Ainamo J. Relationship between malalignment of the teeth and periodontal disease. Scand J Dent Res 1972;80:104-10.  Back to cited text no. 35
Sreenivasan PK, Prasad KVV. Distribution of dental plaque and gingivitis within the dental arches. J Int Med Res 2017;45:1585-96.  Back to cited text no. 36
Sreenivasan PK, Prasad KVV, Javali SB. Oral health practices and prevalence of dental plaque and gingivitis among Indian adults. Clin Exp Dent Res 2016;2:6-17.  Back to cited text no. 37
Tawse-Smith A, Rivillas CC, Orozco PS, Diaz JE, Pack AR. Clinical effects of removable acrylic appliance design on gingival tissues: A short-term study. J Int Acad Periodontol 2001;3:22-7.  Back to cited text no. 38


  [Table 1], [Table 2], [Table 3], [Table 4], [Table 5], [Table 6]

This article has been cited by
1 Motivation of Adult Patients with Orthodontic Treatment in Maintaining Oral Hygiene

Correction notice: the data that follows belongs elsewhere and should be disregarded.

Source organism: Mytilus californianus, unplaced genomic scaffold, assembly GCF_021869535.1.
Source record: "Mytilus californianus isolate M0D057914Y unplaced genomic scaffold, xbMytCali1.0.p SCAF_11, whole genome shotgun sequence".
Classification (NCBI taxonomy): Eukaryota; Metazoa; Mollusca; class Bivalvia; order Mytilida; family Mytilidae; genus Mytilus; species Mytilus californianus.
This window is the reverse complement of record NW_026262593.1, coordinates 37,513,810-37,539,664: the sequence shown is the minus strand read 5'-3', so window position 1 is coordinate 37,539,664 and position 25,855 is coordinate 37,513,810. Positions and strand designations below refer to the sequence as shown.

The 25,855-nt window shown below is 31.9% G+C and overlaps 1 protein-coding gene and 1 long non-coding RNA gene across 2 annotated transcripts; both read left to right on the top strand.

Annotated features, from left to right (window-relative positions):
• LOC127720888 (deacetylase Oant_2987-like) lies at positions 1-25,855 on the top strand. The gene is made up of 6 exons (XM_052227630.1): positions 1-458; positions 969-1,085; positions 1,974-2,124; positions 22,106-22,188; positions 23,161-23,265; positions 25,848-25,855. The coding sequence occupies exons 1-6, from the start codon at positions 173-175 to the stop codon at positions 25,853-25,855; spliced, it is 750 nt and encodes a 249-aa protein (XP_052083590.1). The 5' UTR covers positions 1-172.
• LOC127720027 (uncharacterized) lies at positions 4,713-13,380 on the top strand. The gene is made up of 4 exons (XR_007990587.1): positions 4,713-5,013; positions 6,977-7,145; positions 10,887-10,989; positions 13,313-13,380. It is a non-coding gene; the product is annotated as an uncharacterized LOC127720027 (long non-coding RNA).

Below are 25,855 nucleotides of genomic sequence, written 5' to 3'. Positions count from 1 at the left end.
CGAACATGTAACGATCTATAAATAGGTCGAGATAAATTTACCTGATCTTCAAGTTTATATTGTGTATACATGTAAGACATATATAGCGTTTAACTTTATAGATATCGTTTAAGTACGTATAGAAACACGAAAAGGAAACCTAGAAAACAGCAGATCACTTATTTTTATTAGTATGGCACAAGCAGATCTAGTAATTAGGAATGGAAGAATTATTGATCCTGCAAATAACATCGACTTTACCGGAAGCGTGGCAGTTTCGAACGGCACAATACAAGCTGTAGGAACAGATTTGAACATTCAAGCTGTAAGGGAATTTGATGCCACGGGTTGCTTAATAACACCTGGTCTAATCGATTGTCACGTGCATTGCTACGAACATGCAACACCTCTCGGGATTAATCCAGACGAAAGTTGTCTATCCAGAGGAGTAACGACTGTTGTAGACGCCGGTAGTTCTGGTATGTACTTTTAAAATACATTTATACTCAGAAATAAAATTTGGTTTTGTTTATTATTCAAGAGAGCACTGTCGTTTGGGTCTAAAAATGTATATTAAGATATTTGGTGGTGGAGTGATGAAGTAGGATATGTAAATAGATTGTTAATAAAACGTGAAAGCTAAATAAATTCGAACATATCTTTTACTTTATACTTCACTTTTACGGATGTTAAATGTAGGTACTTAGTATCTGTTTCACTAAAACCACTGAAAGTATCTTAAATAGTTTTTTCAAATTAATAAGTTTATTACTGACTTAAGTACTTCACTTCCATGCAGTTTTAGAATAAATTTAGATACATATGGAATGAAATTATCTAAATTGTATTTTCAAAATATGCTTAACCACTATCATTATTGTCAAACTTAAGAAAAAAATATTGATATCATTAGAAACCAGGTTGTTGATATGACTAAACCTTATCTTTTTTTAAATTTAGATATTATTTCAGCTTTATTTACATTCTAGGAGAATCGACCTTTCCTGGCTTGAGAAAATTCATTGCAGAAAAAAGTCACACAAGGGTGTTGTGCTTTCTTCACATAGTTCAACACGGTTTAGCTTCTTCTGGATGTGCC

Ana Petra Lazar, Timea Dako, Anamaria Bud, Mariana Pacurar, Lumini?a Lazar
Journal of Interdisciplinary Medicine. 2022; 7(3): 60
[Pubmed] | [DOI]
2 Effects of Laser Therapy on Periodontal Status in Adult Patients Undergoing Orthodontic Treatment
Lumini?a Lazar, Timea Dako, Maria-Alexandra Mâr?u, Cristina-Ioana Bica, Anamaria Bud, Mircea Suciu, Mariana Pacurar, Ana-Petra Lazar
Diagnostics. 2022; 12(11): 2672
[Pubmed] | [DOI]
3 Effect of Khat Chewing on Gingival Health of Patients with Fixed Orthodontic Appliances: A Controlled-Clinical Trial
Ahmed Taher Al-Haj, Rami Ishaq, Anas Shamala, Mohammed Al-Wesabi, Khalid Aldhorae, Mohammed Sultan Alakhali, Mohammed Al-Labani
Pertanika Journal of Science and Technology. 2022; 30(3): 2173
[Pubmed] | [DOI]


    Similar in PUBMED
   Search Pubmed for
   Search in Google Scholar for
 Related articles
    Access Statistics
    Email Alert *
    Add to My List *
* Registration required (free)  

  In this article
   Subjects and Methods
    Article Tables

 Article Access Statistics
    PDF Downloaded415    
    Comments [Add]    
    Cited by others 3    

Recommend this journal